I would suggest talking to people who are in the fields that you are interested in, and setting up some sort of job shadowing or internship program with a couple of them, if possible.
    The good thing is that you have time to explore -- you don't HAVE to choose the career path for the rest of your life right now, and even after you get your first job, you can change that path! However, use the time you have now productively and wisely to narrow down what you are and are not interested in.
    I hope that helps a little bit.
  • ThisMortalSoilThisMortalSoil Posts: 928Registered User Member
    If you want to make a ton of money then you probably want to look at finance or accounting (if you stick it out long enough at a Big 4 firm you can eventually make partner which pays very handsomely). And of course, entrepreneurship can make you one of the richest people in the world if you make the next Microsoft.

    You can also make quite a bit of money as a psychiatrist, which involves going to medical school. I saw a shrink in high school for a bit and I think sessions were like $200 each before insurance. No, you won't be on a Forbes list of top-earners but you'll definitely be able to live an extremely comfortable life.
  • FdSciandNtrGirlFdSciandNtrGirl Posts: 36Registered User Junior Member
    If you are only looking for the money aspect I think accounting would be your best bet. Make sure you get your CPA (however, 'm pretty sure you'll need more credit hours to sit for exam). As for psychology, are you trying to do psychologist or psychiatrist? These are different. Psychiatrists are basically doctors so they do make pretty good money. However, unless you are blessed with rich parents you will also have a pretty hefty student loan debt.
  • joopstahjoopstah Posts: 65- Junior Member
    I think i'd be interested in either being a psychiatrist or a psychologist although probably more so being a psychologist because I'd have a better chance of being self employed. Je ne sais pas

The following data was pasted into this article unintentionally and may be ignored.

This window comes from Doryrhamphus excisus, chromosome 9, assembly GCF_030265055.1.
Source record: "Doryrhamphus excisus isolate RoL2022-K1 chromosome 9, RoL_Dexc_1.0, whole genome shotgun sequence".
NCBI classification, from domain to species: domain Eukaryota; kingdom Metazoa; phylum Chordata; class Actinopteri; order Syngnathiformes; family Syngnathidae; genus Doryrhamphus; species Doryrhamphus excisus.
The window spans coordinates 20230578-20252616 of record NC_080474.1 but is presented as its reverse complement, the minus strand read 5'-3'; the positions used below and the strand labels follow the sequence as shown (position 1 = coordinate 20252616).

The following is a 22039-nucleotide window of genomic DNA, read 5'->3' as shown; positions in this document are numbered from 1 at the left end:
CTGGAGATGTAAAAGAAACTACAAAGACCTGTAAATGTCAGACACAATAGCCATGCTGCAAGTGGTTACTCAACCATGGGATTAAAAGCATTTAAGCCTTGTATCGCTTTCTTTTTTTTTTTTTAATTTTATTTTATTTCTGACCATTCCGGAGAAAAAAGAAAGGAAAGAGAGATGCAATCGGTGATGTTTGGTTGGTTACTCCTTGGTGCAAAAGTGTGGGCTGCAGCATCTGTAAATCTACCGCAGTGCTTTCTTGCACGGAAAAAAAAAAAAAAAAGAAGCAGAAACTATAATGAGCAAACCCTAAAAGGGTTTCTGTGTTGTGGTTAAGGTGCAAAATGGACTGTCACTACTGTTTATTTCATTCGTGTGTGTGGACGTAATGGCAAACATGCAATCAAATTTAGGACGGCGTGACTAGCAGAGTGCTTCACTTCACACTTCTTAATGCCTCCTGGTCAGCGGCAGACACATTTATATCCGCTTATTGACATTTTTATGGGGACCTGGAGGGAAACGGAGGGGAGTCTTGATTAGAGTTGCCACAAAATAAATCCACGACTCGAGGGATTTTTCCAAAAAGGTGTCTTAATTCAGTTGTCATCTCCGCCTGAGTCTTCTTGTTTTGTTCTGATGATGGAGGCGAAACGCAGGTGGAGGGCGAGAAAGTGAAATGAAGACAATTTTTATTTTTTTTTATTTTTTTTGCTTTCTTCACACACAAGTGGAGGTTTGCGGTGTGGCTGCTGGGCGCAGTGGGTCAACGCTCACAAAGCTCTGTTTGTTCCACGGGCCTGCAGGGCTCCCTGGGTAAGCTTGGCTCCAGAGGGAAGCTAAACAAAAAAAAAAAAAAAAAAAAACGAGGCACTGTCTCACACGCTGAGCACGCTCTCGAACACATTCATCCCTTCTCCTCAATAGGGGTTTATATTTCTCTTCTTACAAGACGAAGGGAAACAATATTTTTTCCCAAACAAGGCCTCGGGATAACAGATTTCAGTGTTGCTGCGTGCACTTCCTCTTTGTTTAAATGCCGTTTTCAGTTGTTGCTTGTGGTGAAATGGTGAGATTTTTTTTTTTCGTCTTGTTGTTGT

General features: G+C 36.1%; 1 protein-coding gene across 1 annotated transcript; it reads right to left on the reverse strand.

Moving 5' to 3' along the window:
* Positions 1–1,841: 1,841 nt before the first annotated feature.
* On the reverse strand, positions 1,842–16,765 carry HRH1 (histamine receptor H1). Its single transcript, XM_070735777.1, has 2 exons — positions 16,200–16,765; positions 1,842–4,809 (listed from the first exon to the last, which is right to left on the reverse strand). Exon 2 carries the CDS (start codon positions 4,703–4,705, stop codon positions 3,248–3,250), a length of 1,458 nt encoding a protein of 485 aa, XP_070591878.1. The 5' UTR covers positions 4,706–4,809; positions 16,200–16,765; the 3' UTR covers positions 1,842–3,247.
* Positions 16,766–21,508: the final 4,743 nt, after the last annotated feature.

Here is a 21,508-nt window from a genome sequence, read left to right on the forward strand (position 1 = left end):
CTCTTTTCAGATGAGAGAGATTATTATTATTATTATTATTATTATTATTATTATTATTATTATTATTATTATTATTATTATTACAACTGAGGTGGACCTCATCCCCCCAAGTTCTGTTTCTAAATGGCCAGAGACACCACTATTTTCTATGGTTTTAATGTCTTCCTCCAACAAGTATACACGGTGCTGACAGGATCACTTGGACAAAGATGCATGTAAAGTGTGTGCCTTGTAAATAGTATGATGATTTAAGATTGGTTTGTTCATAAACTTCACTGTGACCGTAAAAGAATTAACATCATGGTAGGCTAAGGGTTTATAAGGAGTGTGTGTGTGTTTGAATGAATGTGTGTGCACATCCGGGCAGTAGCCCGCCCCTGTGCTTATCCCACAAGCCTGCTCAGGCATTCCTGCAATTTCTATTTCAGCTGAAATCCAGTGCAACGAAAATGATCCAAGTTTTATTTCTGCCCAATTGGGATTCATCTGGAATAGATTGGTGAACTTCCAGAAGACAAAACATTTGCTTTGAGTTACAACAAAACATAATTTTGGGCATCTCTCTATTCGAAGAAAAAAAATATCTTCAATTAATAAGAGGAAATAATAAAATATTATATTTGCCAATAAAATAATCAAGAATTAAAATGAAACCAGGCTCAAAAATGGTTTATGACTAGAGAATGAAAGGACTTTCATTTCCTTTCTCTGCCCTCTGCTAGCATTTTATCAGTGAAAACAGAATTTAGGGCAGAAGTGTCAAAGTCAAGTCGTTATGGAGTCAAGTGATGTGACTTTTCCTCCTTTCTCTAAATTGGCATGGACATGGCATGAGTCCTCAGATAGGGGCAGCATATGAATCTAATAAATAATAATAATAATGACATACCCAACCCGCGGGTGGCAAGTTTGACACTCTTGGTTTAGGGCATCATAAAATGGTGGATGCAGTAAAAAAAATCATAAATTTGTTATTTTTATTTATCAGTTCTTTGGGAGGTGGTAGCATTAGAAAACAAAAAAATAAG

• ThisMortalSoilThisMortalSoil Posts: 928Registered User Member
    Psychiatrists can be self-employed, they start their own practices. IIRC, a psychologist studies the mind... they do research, studies, etc. A psychiatrist is often known as a psychotherapist, since they often do actual face-to-face therapy sessions. But the key difference is that psychiatrists are able to prescribe medication since they're medical doctors.
  • Kel2012Kel2012 Posts: 163Registered User Junior Member
    "I know money can't buy happiness".

    That's an absolute lie. And it has been scientifically proven that money can buy love and happiness.

    And I can tell you myself, although I have a few problems that not even all the money in the world can solve, because I was born with them, I can't do anything about it. I can definitely say my top 3 problems can all be solved with money.
  • ThisMortalSoilThisMortalSoil Posts: 928Registered User Member
    hahahahah

    I grew up in a pretty wealthy family, not vacation-at-cape-cod-every-summer wealthy but wealthy enough to live in a good neighborhood with two nice cars and wealthy enough to send me and my sister to an expensive private school for eight years. I was pretty ****ing miserable for most of my childhood. Hell even now I'm not that happy. And no I'm no ungrateful for the privileges I was born into, I count my lucky stars for it but it sure does NOT buy you happiness. Comfort? Sure. Happiness? No.

    Meanwhile I've got a friend whose family has some money but doesn't really help him out who works 10 hour days at a pizza parlor making a bit over minimum wage. He's pretty damn happy with his life. Happier than I am with mine that's for sure.
  • snarlatronsnarlatron Posts: 565Registered User Member
    It must be known that I really love money. (...) I am kind of obsessed with the thought of being rich